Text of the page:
What I think about when I think about sex

Queen Victoria. Not known for her easygoing views on sex.

The Victorian era (1837–1901) delivered explosive progress in technology and agriculture, transcendent changes in art and literature, and profound growth in rational and progressive thought. Important foundations of modern utilitarianism, feminism, socialism, and democracy were laid in Victorian England. And Charles Darwin’s great works on evolution forever changed human understanding of what it means to be alive. Nonetheless it is not a time that is known for an equally freethinking and liberated attitude to sex.

Today, Queen Vic and the time of her reign evoke stultifying prudishness. Biology has been lugging Victorian baggage for the last 150 years, only recently entering its own sexual revolution. While Darwin’s books transformed scientific thinking about reproduction, the stuffiness with which his fellow gentlemen naturalists thought about sex lingers today, distorting the ways in which people understand love, sex and reproduction.The euphemistic view that sex is a necessary act that happens for the ‘perpetuation of the species’ prevails in scientific papers and nature documentaries alike. Elsewhere, we wallow in the sanitised view that sex is a happy and co-operative event, best discussed discreetly, seen in soft-focus and not too close up.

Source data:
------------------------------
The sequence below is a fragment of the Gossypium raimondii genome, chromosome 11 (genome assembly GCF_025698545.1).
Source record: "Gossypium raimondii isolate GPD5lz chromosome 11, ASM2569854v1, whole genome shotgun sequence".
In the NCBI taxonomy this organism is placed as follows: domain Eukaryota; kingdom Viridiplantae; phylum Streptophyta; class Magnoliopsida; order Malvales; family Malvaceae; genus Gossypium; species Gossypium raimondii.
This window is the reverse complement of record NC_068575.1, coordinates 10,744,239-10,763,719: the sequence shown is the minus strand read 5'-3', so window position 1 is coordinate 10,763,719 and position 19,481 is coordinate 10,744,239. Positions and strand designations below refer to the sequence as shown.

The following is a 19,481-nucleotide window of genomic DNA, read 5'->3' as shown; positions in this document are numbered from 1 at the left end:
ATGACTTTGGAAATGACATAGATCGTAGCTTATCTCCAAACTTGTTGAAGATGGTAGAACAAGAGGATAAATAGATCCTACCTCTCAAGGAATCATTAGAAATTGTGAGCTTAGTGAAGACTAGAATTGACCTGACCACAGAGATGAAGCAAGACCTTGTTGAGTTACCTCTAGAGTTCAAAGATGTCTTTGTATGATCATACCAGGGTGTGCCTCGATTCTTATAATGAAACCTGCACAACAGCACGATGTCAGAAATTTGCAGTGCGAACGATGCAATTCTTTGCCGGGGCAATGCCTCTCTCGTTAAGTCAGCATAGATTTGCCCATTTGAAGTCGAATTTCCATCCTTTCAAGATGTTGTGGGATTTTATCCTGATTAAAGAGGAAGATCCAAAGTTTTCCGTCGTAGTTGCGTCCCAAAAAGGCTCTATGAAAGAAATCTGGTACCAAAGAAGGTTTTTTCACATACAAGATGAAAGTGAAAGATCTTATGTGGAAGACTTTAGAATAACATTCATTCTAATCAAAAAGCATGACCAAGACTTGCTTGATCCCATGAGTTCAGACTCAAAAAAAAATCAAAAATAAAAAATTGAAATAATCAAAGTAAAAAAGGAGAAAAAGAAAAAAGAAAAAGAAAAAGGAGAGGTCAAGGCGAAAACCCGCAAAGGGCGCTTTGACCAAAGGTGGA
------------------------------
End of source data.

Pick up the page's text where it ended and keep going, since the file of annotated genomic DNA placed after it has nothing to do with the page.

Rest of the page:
But for most animals, mating involves one part co-operation and several parts exploitation. ………[This article was written for the new website of my publisher, NewSouth Books. The full text of the article can be found here].

Rob Brooks

I am an evolutionary biologist who thinks about sex for a living. Things I have thought and written about include the evolution of mate choice, the costs of being attractive, the reason animals age and the links between sex, diet, obesity and death. Follow @Brooks_Rob on Twitter.

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